Everything was running smoothly in the run-up to launching the new drug formulation. Development of the drug finished ahead of schedule; regulatory requirements had been met; and intellectual property rights secured. Next up were the all-important clinical trials to demonstrate the efficacy of the drug. One aspect of these trials would be to package and seal cartons of both the active formulation and the placebo formulation. This took place in two separate packaging rooms, in order to keep placebo and active drug segregated prior to shipping. Of course, it was vitally important that the packaging for both look exactly alike to maintain the integrity of the trial. To this end, one common tamper-evident seal was printed and converted and would be used to seal both placebo and active drug cartons. Same carton. Same seal. No difference between the two packages. Or so it seemed….
One of These Things is Not Like the Other
The tamper-evident seals for these packages were printed with a ‘VOID’ pattern, and this pattern ran in one direction across the width of the label. When the packages arrived at the site of the clinical trial, it was quickly discovered that there was a problem: One set of packages had the seal applied so that the ‘VOID’ pattern ran opposite of the other package. This was a major issue, as any differences between the placebo group and the active drug group, no matter how subtle, essentially “de-blinds” the study. How could this happen?
Back to the Packaging Rooms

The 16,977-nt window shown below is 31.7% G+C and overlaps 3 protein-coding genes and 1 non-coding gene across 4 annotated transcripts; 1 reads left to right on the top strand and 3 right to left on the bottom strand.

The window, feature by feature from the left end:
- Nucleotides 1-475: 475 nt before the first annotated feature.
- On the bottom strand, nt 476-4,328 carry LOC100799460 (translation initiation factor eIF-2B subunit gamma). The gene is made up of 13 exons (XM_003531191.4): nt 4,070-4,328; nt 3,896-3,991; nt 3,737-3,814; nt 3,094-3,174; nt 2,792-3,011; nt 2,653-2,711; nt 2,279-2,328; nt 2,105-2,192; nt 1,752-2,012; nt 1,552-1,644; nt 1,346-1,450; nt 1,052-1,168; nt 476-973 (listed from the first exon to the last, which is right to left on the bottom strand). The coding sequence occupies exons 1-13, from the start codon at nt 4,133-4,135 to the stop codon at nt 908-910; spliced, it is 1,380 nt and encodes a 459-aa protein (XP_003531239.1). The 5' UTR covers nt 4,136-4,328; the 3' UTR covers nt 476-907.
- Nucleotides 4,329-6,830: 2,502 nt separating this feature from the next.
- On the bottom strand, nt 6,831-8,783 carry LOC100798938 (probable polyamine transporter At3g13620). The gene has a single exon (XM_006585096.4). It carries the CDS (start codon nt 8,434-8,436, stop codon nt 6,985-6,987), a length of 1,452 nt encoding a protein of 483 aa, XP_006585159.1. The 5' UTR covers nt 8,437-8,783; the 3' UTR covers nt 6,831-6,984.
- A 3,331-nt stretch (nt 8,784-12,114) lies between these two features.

An investigation was undertaken to get to the root cause of the application issue: Why were the tamper-evident seals applied in opposite directions? Packaging staff from each room were questioned in order to find answers, and to prevent this situation from occurring in the future. Of primary interest to the team tracking down the cause were the people who put the seals on the cartons. And once the team saw how both of these people handled the manual application, the root of the problem was discovered. It was a simple case of right-handed vs. left-handed. The right-handed ‘labeler’ pulled the seal off the liner in the exact opposite direction as that of the lefty and applied it in an opposite direction as well. All the preparation and steps taken to ensure a totally blind study didn’t take into account that one labeler would be right-handed and the other left-handed, and that this difference would have big consequences.
Lessons Learned and Applied
Looking back, there are a number of ways this situation could have been prevented, but hindsight is always 20/20. It took the occurrence of the mistake to reveal the need for a different process. Find out what steps were taken by AWT experts to ensure this misapplication scenario doesn’t happen again.
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